The architectural Interior 03

Another project update. This time we are working on the interiors for a 800 sqft 2-Bedroom apartment in a newly built condominium of about 30 units.

The apartment is typical of many completed condominium projects here. Each apartment comes with standard white homogeneous tiled flooring and timber strips in the bedrooms. The kitchen comes fitted with standard corian countertops and finished in artificial wood or plastic laminate finish. Bedrooms have fitted designer wardrobes and fixed shelving. Nothing much really, from an architectural point of view. Till we saw the bay windows that extended outwards to the internal facade of every room in the apartment. Which still did not get us any more excited. In fact due to the heat radiating through the large expanse of window glazing in our tropical weather, I doubt this space would be used much, what with the white wash paint and plaster rendered finish on the ledge. That extra 500mm of space was there primarily to gain extra saleable area for the developers.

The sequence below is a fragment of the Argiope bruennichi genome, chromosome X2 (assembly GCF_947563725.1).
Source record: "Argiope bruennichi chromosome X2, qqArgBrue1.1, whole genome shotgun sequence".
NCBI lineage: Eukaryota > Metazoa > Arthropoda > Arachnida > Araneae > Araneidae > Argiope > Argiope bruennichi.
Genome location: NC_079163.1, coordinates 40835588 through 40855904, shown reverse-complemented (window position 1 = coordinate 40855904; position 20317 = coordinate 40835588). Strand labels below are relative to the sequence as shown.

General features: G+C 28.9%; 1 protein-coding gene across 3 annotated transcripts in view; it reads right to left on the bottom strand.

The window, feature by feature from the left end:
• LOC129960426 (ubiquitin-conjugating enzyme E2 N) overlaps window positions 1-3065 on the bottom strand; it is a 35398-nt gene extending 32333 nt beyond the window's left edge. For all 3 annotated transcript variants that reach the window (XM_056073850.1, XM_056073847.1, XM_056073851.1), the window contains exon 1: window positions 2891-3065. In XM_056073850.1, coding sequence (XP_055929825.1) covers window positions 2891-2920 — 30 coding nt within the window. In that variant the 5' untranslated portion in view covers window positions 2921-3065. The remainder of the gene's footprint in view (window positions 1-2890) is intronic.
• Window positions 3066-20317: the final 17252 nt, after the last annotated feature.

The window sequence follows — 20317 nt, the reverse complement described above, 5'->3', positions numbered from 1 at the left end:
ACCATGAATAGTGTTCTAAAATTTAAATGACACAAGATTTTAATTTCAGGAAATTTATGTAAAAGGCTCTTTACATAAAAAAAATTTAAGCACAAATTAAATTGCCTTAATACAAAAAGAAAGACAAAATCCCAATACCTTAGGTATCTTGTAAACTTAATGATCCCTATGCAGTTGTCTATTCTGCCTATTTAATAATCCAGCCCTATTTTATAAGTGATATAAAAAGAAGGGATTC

[Image from Google image search]

Bay windows are not an uncommon to residential development yet it was perhaps the most apparent condition in the apartment which we could respond to. Can bay windows form not only an extension of a room's space projecting outwards, but rather be deepened internally to create and embody functions? This became the typological thinking that informed the design.
Our client wanted to remove the bedroom walls and to create an open plan arrangement. This is not the first time we have worked with enlightened clients who bought standard apartment units but want to reconfigure interior spaces to suit their needs. It is an interesting paradox, perhaps a product of our rapid urban development and building guidelines, that the private apartment has reached levels of mass production not unlike the ubiquitous public housing solutions built and offered by the HDB. Perhaps this is the reason that led many homeowners to rethink their space and lifestyle needs and also the reason why we still have a job in these times.

[Images by PLYSTUDIO]

The larger question remains : to what extent can interior elements be designed as part of the architecture? In our local context, we call this 'built-up'. In the case of these condominiums, it refers to the fixed elements that come purchased. Not that it is anything new, for as described above the apartments already come fitted, but perhaps it can be done in a more interesting way.

Construction is expected to commence soon. More updates to come.

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